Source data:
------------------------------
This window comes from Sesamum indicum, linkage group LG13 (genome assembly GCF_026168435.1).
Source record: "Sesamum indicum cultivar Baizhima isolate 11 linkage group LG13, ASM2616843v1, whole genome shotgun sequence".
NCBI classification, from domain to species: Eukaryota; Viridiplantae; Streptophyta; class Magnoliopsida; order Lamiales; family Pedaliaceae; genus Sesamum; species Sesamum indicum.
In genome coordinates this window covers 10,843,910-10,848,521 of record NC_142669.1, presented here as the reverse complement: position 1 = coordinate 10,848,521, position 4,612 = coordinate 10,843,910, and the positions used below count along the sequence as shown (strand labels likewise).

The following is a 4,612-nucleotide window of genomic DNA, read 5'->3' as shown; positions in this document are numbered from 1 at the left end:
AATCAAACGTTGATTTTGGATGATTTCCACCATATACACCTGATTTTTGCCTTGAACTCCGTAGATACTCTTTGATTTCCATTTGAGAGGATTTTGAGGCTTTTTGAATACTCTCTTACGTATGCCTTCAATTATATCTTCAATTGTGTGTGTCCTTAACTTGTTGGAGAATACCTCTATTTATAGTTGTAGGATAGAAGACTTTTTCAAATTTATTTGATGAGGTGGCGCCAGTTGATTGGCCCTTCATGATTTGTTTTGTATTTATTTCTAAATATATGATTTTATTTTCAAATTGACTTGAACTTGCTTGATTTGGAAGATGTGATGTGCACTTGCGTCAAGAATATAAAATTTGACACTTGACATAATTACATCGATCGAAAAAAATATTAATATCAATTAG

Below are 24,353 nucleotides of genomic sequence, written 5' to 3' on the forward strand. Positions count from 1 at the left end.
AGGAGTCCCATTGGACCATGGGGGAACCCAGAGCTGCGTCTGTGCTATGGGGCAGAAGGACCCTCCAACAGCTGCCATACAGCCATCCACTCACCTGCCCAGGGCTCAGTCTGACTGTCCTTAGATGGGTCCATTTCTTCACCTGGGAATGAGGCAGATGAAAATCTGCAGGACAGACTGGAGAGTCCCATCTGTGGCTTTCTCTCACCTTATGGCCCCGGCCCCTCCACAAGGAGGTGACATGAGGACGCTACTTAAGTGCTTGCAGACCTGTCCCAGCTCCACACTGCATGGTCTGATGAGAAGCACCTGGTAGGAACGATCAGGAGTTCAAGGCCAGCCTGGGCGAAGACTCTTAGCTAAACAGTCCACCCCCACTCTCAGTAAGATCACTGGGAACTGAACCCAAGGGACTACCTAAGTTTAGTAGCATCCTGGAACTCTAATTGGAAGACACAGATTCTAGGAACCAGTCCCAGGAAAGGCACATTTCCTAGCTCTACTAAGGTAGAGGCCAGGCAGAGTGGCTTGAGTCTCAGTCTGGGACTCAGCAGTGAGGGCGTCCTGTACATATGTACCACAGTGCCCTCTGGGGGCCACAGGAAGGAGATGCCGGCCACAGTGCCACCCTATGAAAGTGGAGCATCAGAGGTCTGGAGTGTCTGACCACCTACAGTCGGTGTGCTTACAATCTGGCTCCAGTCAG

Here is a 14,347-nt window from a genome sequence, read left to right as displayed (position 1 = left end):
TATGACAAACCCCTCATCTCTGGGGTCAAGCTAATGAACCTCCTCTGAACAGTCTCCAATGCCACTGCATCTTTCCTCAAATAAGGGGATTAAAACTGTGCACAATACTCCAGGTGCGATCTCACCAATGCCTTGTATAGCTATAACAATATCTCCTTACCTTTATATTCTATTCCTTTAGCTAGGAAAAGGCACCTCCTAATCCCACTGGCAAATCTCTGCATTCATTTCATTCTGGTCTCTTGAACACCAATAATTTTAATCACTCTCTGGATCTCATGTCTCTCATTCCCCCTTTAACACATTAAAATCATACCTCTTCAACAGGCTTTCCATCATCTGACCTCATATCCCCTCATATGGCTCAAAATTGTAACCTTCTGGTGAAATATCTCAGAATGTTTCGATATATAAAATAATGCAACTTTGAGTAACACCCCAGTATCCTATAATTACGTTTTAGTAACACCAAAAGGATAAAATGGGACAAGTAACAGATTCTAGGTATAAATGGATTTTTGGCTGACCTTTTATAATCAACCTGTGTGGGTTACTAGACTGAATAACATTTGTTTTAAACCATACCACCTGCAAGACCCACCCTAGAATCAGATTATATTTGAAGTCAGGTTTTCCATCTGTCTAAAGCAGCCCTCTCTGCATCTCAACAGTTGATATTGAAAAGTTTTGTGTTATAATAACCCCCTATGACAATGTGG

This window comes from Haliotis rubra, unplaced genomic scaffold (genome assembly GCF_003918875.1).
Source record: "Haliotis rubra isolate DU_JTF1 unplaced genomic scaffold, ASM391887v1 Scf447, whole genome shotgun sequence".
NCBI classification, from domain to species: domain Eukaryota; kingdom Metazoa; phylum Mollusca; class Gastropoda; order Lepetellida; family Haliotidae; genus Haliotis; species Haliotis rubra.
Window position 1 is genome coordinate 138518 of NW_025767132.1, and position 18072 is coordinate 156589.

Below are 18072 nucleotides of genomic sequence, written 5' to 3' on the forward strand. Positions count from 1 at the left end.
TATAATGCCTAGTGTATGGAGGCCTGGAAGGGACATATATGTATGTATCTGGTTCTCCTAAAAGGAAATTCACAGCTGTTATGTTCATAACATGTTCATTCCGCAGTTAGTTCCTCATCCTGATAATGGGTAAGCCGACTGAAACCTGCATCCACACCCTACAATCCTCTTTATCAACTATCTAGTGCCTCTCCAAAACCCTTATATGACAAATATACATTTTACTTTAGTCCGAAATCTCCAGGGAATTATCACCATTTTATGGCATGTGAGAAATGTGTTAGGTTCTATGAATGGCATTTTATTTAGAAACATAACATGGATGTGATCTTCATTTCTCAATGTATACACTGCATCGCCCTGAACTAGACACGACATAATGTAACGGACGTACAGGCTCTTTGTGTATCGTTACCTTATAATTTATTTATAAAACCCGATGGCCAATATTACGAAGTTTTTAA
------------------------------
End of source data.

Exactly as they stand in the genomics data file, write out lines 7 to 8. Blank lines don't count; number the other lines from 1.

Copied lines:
Below are 24,353 nucleotides of genomic sequence, written 5' to 3' on the forward strand. Positions count from 1 at the left end.
AGGAGTCCCATTGGACCATGGGGGAACCCAGAGCTGCGTCTGTGCTATGGGGCAGAAGGACCCTCCAACAGCTGCCATACAGCCATCCACTCACCTGCCCAGGGCTCAGTCTGACTGTCCTTAGATGGGTCCATTTCTTCACCTGGGAATGAGGCAGATGAAAATCTGCAGGACAGACTGGAGAGTCCCATCTGTGGCTTTCTCTCACCTTATGGCCCCGGCCCCTCCACAAGGAGGTGACATGAGGACGCTACTTAAGTGCTTGCAGACCTGTCCCAGCTCCACACTGCATGGTCTGATGAGAAGCACCTGGTAGGAACGATCAGGAGTTCAAGGCCAGCCTGGGCGAAGACTCTTAGCTAAACAGTCCACCCCCACTCTCAGTAAGATCACTGGGAACTGAACCCAAGGGACTACCTAAGTTTAGTAGCATCCTGGAACTCTAATTGGAAGACACAGATTCTAGGAACCAGTCCCAGGAAAGGCACATTTCCTAGCTCTACTAAGGTAGAGGCCAGGCAGAGTGGCTTGAGTCTCAGTCTGGGACTCAGCAGTGAGGGCGTCCTGTACATATGTACCACAGTGCCCTCTGGGGGCCACAGGAAGGAGATGCCGGCCACAGTGCCACCCTATGAAAGTGGAGCATCAGAGGTCTGGAGTGTCTGACCACCTACAGTCGGTGTGCTTACAATCTGGCTCCAGTCAG